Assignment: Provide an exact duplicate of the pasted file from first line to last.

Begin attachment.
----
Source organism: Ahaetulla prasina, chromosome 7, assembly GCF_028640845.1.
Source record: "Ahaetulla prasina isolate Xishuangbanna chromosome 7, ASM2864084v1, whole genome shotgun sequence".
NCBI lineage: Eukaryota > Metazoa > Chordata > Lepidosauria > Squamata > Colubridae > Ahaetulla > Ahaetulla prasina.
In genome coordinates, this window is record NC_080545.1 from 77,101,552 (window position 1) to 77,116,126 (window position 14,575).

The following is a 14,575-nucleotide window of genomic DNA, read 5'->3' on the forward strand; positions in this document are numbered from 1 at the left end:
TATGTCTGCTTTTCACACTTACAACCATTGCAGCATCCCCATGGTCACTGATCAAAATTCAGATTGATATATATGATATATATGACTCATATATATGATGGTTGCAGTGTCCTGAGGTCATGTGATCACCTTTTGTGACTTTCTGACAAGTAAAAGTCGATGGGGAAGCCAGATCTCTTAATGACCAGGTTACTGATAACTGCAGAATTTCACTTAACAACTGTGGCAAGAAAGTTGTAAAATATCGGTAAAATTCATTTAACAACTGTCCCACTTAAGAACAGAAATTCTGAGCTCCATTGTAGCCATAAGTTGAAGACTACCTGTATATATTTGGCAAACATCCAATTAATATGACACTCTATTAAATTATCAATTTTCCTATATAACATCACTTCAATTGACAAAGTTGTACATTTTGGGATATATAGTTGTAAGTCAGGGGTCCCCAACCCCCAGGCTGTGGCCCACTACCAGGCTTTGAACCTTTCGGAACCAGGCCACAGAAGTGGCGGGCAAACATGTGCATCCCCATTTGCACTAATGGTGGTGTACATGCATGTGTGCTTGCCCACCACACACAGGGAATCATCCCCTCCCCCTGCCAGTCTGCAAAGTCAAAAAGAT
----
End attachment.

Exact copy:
Source organism: Ahaetulla prasina, chromosome 7, assembly GCF_028640845.1.
Source record: "Ahaetulla prasina isolate Xishuangbanna chromosome 7, ASM2864084v1, whole genome shotgun sequence".
NCBI lineage: Eukaryota > Metazoa > Chordata > Lepidosauria > Squamata > Colubridae > Ahaetulla > Ahaetulla prasina.
In genome coordinates, this window is record NC_080545.1 from 77,101,552 (window position 1) to 77,116,126 (window position 14,575).

The following is a 14,575-nucleotide window of genomic DNA, read 5'->3' on the forward strand; positions in this document are numbered from 1 at the left end:
TATGTCTGCTTTTCACACTTACAACCATTGCAGCATCCCCATGGTCACTGATCAAAATTCAGATTGATATATATGATATATATGACTCATATATATGATGGTTGCAGTGTCCTGAGGTCATGTGATCACCTTTTGTGACTTTCTGACAAGTAAAAGTCGATGGGGAAGCCAGATCTCTTAATGACCAGGTTACTGATAACTGCAGAATTTCACTTAACAACTGTGGCAAGAAAGTTGTAAAATATCGGTAAAATTCATTTAACAACTGTCCCACTTAAGAACAGAAATTCTGAGCTCCATTGTAGCCATAAGTTGAAGACTACCTGTATATATTTGGCAAACATCCAATTAATATGACACTCTATTAAATTATCAATTTTCCTATATAACATCACTTCAATTGACAAAGTTGTACATTTTGGGATATATAGTTGTAAGTCAGGGGTCCCCAACCCCCAGGCTGTGGCCCACTACCAGGCTTTGAACCTTTCGGAACCAGGCCACAGAAGTGGCGGGCAAACATGTGCATCCCCATTTGCACTAATGGTGGTGTACATGCATGTGTGCTTGCCCACCACACACAGGGAATCATCCCCTCCCCCTGCCAGTCTGCAAAGTCAAAAAGAT